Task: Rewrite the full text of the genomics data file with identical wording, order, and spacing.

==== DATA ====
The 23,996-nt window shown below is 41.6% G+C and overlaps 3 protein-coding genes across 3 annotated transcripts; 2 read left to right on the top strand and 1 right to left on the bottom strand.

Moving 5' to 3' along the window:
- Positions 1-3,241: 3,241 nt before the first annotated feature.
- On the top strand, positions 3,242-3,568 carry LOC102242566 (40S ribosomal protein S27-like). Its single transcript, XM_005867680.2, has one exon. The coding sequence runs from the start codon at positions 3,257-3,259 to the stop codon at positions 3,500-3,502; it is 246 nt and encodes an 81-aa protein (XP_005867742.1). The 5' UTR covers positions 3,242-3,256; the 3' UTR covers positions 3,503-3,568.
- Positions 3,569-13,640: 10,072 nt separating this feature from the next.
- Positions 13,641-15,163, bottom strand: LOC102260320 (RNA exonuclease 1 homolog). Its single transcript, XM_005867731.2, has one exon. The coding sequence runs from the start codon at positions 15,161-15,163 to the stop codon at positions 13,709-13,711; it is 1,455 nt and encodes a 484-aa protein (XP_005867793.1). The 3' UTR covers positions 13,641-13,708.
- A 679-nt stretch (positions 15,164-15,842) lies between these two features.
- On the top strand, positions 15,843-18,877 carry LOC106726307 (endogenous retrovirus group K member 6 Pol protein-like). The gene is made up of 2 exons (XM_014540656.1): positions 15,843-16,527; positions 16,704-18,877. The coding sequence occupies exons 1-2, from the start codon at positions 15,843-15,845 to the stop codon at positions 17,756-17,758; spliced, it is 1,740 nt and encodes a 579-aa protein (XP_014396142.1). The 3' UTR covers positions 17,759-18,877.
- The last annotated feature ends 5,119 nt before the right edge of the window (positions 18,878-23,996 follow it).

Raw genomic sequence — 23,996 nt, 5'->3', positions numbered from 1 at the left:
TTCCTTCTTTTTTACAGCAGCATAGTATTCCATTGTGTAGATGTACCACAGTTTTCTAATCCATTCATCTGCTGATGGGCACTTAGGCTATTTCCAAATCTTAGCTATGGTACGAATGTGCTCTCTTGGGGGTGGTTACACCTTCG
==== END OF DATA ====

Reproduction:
The 23,996-nt window shown below is 41.6% G+C and overlaps 3 protein-coding genes across 3 annotated transcripts; 2 read left to right on the top strand and 1 right to left on the bottom strand.

Moving 5' to 3' along the window:
- Positions 1-3,241: 3,241 nt before the first annotated feature.
- On the top strand, positions 3,242-3,568 carry LOC102242566 (40S ribosomal protein S27-like). Its single transcript, XM_005867680.2, has one exon. The coding sequence runs from the start codon at positions 3,257-3,259 to the stop codon at positions 3,500-3,502; it is 246 nt and encodes an 81-aa protein (XP_005867742.1). The 5' UTR covers positions 3,242-3,256; the 3' UTR covers positions 3,503-3,568.
- Positions 3,569-13,640: 10,072 nt separating this feature from the next.
- Positions 13,641-15,163, bottom strand: LOC102260320 (RNA exonuclease 1 homolog). Its single transcript, XM_005867731.2, has one exon. The coding sequence runs from the start codon at positions 15,161-15,163 to the stop codon at positions 13,709-13,711; it is 1,455 nt and encodes a 484-aa protein (XP_005867793.1). The 3' UTR covers positions 13,641-13,708.
- A 679-nt stretch (positions 15,164-15,842) lies between these two features.
- On the top strand, positions 15,843-18,877 carry LOC106726307 (endogenous retrovirus group K member 6 Pol protein-like). The gene is made up of 2 exons (XM_014540656.1): positions 15,843-16,527; positions 16,704-18,877. The coding sequence occupies exons 1-2, from the start codon at positions 15,843-15,845 to the stop codon at positions 17,756-17,758; spliced, it is 1,740 nt and encodes a 579-aa protein (XP_014396142.1). The 3' UTR covers positions 17,759-18,877.
- The last annotated feature ends 5,119 nt before the right edge of the window (positions 18,878-23,996 follow it).

Raw genomic sequence — 23,996 nt, 5'->3', positions numbered from 1 at the left:
TTCCTTCTTTTTTACAGCAGCATAGTATTCCATTGTGTAGATGTACCACAGTTTTCTAATCCATTCATCTGCTGATGGGCACTTAGGCTATTTCCAAATCTTAGCTATGGTACGAATGTGCTCTCTTGGGGGTGGTTACACCTTCG